An old friend of mine Orville Enyard probably not spelled right. A model T collector and expert from Long Beach Cal. who passed away some time ago, told me that he used to run exhaust gasses into the tank to blow out any acetyline that acumulated from his torch. He said that if the engine wasn't tuned right that even that wasn't always safe.

He told of an experience he had when he filled a model T tank almost to the top with water as a "SAFETY PRECAUTION" and had the acetylene oxigen mix get into the tank and explode sending the tank, like a water rocket up through the tree that he was standing under. Orvilles' wife had her own recollection of the incident. She said she heard the noise and came out of the house just in time to see leaves raining down followed by what was once a gastank. The tank lit on the garage roof a few feet from Orville who she said had a sheepish expression on his face.

Orville always had many interesting and funny stories to tell.

Anyway I tell his story not to discourage using a torch to solder a tank but to inform as to what to watch out for when doing it.

Dick
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Old 03-01-2005, 01:21:30 AM
Andrew Mackey Andrew Mackey is offline
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Exclamation Re: How to repair gas tanks - soldering?

The copper soldering iron was the way they did it in the 'old days! A big old iron is still the best way. What kind of flux are you using? Regular plumbing solder paste flux will not work on steel or cast iron. The flux you need is called Sal-Amoniac. A good hardware store, or welding supply shop should have it. 50-50 Lead-Tin solder is best, and I have also had good luck with Canfield water safe lead free solder. The canfield is wound on a green spool, and it has 4% silver content. The canfield should only be used for fresh repairs (pin holes, new tanks, etc., as it melts at a higher temperature than 50-50, and it will not mix with old solders. Bake sure that all gasoline residue is removed. Solder will not stick to metal surfaces that have been contaminated with petroleum products. The surface of the metal actually absorbes a little of the fuel, and when it is heated, the hydrocarbons leach out, preventing the solder from adhereing to the metal. Cleaning the tank out with a good electrical contact cleaner, and then letting it sit a while, may remove most of the contamination. Wire brush the area to be soldered well, apply flux, and then heat. DO NOT overheat! To repair old solder joints, wire brush the area well, apply flux, and wire brusk and flux a secont time, before applying 50-50 solder. Solder flows to heat. Be sure to apply extra solder, and be generous with the flux. The soldering iron should be clean, and the flats near the tip should be shiny with solder being clean and bright silver. If the solder is dull or blackened (dross), or the copper is blued, then the iron is too hot. For a good joint to be made, all surfaces must be clean and fluxed. The enemy of a good solder joint is oxidation. Oxidation comes with age or too much heat. Flux prevents oxidation at haeted areas, it does not clean the joint (although it may seem to). Careful prep goes a long way!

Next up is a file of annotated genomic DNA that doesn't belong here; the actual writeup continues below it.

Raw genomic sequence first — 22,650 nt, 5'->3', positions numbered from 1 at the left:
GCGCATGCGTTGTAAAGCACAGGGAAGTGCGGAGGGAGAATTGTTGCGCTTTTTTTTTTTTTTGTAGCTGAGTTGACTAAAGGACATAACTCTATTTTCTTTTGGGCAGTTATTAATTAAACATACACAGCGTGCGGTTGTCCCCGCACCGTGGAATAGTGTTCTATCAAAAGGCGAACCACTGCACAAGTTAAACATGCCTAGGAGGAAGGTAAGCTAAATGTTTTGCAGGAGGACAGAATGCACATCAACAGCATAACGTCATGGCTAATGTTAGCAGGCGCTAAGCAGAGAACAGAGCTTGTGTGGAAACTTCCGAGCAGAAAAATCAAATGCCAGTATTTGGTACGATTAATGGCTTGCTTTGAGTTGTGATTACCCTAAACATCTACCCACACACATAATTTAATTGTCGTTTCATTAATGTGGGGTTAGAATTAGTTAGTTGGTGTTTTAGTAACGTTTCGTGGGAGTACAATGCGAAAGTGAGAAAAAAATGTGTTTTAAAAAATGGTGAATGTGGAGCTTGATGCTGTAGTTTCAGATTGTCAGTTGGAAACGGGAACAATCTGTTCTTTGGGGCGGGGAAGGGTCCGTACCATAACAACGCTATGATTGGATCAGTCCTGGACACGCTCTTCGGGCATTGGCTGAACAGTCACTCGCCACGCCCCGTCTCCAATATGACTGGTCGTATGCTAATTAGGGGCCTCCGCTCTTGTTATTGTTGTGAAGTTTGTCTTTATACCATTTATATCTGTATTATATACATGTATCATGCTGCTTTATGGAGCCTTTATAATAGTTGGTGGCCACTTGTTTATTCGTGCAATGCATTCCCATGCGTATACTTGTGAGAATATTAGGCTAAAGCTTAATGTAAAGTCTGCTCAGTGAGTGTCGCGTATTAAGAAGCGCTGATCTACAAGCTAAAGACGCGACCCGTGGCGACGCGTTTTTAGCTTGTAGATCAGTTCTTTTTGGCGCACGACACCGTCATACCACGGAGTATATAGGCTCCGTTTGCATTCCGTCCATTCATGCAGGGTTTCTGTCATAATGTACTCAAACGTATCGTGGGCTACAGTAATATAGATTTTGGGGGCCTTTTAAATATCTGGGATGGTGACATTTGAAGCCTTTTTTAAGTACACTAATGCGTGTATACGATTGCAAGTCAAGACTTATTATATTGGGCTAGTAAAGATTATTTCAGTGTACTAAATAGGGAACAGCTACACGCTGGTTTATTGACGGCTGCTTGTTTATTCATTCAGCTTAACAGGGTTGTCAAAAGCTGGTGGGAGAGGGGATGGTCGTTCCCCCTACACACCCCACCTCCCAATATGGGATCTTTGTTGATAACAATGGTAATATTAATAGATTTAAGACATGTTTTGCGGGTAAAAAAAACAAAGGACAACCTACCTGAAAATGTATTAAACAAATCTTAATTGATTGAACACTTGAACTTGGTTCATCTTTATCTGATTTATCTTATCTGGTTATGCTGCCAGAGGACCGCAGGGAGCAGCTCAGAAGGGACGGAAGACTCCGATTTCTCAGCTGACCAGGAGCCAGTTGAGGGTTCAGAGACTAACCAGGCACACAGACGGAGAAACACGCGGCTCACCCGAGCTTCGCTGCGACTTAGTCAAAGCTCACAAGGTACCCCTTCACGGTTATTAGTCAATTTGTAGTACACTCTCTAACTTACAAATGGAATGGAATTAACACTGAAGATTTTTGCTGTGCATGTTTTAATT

Andrew
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Old 03-01-2005, 02:12:54 AM
Brian Henderson Brian Henderson is offline
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Default Re: How to repair gas tanks - soldering?

Part of your problem may be the bead blasting. When I was much younger, and had just got my first sandblaster, I tried using it to prep some copper parts for soldering. To my surprize, the solder just beaded up and rolled off! When I sanded the same parts, the solder flowed and stuck real well. An old timer told me that the blasting actually surface hardens the metal, closing up the micro pores that the solder needs to "tie in" to. Someone else later told me that the blasting leaves a thin layer of the blast media on the surface of the metal, inhibiting the adherance of the solder. Whatever the reason, try sanding the metal with Emery cloth. That, and the appropriate flux, may solve your problem. Best of luck.
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Old 03-01-2005, 02:24:00 AM
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Default Re: How to repair gas tanks - soldering?

I have fixed a few tanks and made a few tanks, and use a soldering iron heated with a torch. I usually work with two irons to get the job done faster. The irons concentrate the heat where needed to do the job. The area needs to be real clean. I use 50/50 solder with an acid flux. It takes some practice in the beginning to get it right. Make sure you wash out the tank after wards to neturalize the left over acid flux. I have used a torch, but find that it heats to much of the area needed to be soldered. I guess a smaller flame on a torch might work, but I like the old soldering irons the best. ALWAYS do this type of work in a well ventlated area or out doors due to the fumes generated. Some tanks have to many pin holes and are to rusty and thin to solder so I just use gas tank sealer. Anything bigger than pin holes, I patch, and if to bad, just make or buy a new one if available. Just having fun on a night off, even in NJ with the snow.
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Old 03-01-2005, 11:56:32 AM
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Craig A Craig A is offline
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Default Re: How to repair gas tanks - soldering?